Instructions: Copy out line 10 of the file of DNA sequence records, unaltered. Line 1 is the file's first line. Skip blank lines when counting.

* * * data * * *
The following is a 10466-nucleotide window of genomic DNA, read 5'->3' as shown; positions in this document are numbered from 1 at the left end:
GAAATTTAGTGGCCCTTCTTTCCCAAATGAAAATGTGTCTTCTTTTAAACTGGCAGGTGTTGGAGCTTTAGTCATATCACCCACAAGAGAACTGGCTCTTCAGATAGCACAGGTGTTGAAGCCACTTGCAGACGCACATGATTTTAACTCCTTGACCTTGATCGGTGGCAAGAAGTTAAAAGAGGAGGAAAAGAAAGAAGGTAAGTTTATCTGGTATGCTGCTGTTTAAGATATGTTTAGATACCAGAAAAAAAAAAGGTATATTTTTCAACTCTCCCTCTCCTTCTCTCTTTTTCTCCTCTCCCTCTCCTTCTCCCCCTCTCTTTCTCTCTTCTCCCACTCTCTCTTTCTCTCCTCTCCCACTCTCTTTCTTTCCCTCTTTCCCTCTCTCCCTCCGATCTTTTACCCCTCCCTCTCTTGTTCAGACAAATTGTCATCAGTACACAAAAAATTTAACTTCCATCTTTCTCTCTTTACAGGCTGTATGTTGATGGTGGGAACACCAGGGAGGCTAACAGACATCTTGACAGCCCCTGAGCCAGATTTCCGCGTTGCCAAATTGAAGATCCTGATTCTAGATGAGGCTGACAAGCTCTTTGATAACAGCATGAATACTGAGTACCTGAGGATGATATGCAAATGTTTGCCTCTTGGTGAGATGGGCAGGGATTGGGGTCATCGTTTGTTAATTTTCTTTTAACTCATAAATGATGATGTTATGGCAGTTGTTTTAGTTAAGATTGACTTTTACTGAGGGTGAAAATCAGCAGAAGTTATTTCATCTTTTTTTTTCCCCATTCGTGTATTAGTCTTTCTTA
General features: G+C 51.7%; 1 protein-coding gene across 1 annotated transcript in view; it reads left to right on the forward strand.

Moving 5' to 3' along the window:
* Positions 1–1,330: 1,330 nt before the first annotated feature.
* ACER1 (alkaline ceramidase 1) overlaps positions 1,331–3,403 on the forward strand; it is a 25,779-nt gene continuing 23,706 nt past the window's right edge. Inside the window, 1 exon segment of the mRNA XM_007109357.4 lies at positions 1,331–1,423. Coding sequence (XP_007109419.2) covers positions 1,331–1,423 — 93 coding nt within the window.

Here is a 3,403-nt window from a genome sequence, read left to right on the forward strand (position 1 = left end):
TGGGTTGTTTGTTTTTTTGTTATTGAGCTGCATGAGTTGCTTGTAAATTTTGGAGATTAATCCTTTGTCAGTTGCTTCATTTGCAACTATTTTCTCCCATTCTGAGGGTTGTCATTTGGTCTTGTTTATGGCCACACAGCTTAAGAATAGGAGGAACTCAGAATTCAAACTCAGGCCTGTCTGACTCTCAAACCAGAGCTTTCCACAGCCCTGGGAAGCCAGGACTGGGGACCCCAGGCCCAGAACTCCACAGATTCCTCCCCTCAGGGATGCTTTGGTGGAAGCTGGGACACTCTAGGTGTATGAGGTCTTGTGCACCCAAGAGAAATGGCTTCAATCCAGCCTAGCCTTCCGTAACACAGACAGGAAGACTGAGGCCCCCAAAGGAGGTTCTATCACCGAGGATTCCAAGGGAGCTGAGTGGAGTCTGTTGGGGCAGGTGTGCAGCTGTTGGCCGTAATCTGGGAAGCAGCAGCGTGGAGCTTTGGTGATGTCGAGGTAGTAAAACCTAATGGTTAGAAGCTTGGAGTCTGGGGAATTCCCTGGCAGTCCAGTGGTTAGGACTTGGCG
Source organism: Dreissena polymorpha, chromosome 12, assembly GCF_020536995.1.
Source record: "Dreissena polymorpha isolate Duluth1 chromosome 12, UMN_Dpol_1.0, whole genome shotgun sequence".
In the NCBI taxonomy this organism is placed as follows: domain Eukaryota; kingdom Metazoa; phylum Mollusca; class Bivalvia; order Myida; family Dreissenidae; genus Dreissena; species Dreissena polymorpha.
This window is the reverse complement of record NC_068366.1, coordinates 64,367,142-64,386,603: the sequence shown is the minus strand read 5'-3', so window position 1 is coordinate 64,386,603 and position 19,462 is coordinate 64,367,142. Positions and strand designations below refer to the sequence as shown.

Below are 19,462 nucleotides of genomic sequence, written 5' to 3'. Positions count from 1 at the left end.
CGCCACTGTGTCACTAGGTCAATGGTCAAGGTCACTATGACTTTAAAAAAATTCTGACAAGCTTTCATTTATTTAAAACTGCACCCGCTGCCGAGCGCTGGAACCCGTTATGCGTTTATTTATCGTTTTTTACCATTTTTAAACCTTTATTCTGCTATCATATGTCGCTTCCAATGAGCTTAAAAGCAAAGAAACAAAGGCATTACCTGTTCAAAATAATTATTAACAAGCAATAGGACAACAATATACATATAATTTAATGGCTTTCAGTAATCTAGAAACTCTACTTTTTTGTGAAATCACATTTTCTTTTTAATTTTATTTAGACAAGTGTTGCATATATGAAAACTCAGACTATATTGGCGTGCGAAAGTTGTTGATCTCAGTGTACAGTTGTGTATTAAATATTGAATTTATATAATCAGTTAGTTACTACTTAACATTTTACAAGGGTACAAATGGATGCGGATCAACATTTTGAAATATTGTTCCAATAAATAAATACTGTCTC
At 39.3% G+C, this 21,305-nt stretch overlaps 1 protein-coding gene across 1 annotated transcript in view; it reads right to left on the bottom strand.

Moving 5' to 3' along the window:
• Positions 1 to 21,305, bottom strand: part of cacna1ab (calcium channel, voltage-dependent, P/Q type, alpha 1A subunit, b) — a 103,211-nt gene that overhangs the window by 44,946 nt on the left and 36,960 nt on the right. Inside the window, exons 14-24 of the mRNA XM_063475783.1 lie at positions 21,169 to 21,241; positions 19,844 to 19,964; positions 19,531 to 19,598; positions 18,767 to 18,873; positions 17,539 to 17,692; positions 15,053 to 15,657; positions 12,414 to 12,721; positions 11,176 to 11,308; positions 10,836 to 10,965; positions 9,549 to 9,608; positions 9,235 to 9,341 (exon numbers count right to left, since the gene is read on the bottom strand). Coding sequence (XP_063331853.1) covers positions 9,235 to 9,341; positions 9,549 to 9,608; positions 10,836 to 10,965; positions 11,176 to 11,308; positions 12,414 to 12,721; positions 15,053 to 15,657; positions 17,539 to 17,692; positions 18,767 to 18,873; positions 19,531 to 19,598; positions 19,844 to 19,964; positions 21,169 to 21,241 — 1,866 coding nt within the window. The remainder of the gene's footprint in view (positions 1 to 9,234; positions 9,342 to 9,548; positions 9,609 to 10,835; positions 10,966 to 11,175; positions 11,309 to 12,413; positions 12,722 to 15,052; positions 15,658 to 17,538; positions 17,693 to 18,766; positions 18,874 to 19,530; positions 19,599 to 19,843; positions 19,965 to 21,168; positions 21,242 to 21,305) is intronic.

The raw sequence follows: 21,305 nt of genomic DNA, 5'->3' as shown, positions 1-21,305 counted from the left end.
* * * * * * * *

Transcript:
Source record: "Dreissena polymorpha isolate Duluth1 chromosome 12, UMN_Dpol_1.0, whole genome shotgun sequence".